A Taste of Oregon Charcuterie

July 31, 2014 (Updated August 18, 2014)

In the steaming kitchen of Olympic Provisions in Portland, Chef Elias Cairo is carrying on an old-fashioned tradition that is one of Portland’s newest trends — charcuterie. Cairo is one of many Oregon chefs who have renewed the age-old practice of custom cutting and curing their meats in house.

“This product has been made since we’ve been trying preserve meat — before refrigeration,” he says, slicing into a spicy dried salami. “The technique is all as Old World as you can possibly get.”


A look at Olympic Provisions menu tells the end of the story with offerings like chorizo rioja, sopressata, mortadella and capicola. But for Cairo, the real narrative starts 100 miles south of Portland at Sweet Briar Farms in Eugene, where he buys his pork.

Here farmers Petrene Morland and Keith Cooper tend to such creatures as a handsome 300-pound Berkshire hog bound for Cairo’s kitchen, sows with wriggling pink piglets and the giant resident boar named Wilbur. “He’s made a lot of babies for us. He’s been a good boar,” Morland says as Cooper gives his big head a scratch.

For the Sweet Briar farmers, it’s about more than product — it’s about relationships. “We’re not a large operation. We just want to stay connected with the farm and connected with our customers,” Cooper says. “It’s important for us to know that our pigs are happy pigs,” Morland says. “That they’re listening to country music during the day and they’re fed and put to bed every night. It means a lot not only to us but also to our customers and to the animal.”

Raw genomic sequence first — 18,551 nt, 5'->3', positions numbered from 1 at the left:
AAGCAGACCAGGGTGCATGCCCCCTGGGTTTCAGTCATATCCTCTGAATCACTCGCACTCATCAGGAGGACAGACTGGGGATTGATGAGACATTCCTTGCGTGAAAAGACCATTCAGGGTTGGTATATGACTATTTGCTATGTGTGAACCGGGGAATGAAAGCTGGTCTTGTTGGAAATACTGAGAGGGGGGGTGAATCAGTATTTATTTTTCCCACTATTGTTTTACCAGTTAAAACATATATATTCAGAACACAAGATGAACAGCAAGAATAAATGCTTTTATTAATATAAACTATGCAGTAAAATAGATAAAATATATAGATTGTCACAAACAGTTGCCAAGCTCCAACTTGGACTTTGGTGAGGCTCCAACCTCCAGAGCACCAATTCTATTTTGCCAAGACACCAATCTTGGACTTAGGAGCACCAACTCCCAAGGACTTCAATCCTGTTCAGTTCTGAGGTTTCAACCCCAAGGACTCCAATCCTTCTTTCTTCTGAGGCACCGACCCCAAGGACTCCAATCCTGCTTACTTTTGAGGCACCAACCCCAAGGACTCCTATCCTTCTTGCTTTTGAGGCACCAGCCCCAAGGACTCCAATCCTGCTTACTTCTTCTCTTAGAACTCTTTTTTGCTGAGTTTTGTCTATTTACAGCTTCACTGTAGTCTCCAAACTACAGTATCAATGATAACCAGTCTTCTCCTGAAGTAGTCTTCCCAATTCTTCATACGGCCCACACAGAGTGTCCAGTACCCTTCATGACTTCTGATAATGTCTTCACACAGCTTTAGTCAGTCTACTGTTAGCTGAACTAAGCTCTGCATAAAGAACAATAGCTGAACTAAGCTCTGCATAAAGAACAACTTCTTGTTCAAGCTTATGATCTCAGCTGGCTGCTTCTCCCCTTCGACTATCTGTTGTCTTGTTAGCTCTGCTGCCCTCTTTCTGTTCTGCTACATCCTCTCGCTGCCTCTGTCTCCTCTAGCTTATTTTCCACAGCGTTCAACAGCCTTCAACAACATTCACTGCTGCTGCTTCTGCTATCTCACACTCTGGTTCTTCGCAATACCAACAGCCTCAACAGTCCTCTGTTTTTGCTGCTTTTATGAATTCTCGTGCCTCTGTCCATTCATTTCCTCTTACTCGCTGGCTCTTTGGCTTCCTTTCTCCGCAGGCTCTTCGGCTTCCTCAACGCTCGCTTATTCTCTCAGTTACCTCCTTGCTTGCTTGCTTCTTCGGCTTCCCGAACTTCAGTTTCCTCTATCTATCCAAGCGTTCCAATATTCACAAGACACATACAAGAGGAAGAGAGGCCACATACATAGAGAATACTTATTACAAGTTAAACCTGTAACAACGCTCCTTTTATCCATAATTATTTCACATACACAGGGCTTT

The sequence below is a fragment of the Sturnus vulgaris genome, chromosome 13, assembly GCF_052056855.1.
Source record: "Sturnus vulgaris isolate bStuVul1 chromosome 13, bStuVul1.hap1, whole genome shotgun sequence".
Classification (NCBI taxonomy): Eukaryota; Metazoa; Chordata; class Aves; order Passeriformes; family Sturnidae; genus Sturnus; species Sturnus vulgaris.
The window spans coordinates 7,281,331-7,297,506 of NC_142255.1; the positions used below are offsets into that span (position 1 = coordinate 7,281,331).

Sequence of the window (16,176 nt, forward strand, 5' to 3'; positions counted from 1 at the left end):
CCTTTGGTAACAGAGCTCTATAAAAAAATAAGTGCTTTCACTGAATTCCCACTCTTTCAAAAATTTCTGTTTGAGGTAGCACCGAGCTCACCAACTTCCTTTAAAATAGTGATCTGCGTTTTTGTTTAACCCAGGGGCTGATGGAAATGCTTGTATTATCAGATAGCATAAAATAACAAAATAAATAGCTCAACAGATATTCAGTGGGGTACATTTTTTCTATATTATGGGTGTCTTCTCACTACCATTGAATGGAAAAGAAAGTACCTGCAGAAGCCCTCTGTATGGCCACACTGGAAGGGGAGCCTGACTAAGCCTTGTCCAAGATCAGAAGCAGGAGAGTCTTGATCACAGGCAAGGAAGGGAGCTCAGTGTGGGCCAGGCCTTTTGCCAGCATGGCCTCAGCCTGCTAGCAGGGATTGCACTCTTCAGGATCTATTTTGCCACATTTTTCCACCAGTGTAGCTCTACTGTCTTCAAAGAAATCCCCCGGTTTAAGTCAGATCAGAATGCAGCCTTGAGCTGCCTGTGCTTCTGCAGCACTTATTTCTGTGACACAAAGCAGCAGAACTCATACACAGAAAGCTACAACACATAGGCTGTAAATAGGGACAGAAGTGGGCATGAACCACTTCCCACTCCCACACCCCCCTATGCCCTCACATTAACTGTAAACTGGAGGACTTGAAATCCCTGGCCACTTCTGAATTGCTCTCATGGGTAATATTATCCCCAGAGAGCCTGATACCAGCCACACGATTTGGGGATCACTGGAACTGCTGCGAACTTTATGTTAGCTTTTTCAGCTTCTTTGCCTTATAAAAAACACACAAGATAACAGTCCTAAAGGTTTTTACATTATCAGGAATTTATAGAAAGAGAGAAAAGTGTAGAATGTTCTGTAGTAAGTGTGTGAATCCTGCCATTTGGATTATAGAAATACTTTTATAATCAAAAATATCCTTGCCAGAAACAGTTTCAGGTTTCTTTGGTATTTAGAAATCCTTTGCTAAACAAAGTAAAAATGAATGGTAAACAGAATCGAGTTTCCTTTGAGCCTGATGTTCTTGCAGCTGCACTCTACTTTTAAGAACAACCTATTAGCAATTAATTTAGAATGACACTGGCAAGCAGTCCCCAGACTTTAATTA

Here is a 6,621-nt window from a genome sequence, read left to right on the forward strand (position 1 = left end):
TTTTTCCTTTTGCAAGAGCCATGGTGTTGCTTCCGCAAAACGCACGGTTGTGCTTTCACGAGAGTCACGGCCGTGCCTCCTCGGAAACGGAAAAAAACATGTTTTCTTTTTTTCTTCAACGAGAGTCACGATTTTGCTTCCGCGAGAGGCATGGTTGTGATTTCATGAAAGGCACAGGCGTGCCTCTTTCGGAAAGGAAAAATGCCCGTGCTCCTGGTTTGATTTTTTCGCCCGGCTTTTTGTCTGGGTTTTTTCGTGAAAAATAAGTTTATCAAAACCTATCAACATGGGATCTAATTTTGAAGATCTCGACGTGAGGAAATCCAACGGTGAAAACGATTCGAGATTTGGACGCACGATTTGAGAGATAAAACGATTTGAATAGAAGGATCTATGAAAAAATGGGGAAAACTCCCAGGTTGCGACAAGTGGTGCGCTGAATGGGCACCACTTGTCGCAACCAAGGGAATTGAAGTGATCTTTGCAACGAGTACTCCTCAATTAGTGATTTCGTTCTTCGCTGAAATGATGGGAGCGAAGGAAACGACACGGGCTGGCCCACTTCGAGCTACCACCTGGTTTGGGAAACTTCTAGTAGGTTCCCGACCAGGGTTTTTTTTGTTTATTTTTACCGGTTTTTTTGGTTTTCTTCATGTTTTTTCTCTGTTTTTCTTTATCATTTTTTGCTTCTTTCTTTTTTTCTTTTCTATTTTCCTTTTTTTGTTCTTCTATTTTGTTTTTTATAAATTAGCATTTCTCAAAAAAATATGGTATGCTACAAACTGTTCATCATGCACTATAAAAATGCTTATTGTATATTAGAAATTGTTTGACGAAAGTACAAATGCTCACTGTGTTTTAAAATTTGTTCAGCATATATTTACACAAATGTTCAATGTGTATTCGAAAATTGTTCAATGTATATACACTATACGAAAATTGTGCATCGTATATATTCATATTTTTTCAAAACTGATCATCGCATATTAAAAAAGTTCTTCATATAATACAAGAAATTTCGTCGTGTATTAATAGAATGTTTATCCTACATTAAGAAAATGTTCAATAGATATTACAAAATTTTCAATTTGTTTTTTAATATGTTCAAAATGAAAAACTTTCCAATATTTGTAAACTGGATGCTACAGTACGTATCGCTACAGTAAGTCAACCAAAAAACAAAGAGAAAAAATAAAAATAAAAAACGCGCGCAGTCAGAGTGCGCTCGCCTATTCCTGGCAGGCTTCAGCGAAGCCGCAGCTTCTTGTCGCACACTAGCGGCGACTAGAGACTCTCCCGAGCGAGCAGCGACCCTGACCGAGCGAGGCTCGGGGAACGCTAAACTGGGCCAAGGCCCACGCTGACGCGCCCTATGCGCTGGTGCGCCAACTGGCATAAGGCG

That chain of connection is what Cairo finds meaningful and is part of his professional satisfaction. “Patrene cares so much about her pigs every step of the way,” he says. “Then she brings it to us and we are allowed to have hands-on care about everything that we do. We pass it onto the customer and the customer can taste difference of the quality pork that we use.”

Explore more: Take some time to explore the food scene. Make a reservation at one of Olympic Provision’s restaurants or plan a farm tour in the Willamette Valley. Book a room at the Inn at the 5th in Eugene or at the Valley River Inn. For more inspiration about Oregon’s charcuterie, check out our video on Nick’s Italian Café in McMinnville.

About The

Eileen Garvin
Eileen Garvin lives and writes in Hood River. When she’s not hunched over her keyboard or digging in the garden, you can find her mountain biking, kiteboarding, hiking, skiing or camping somewhere in Oregon.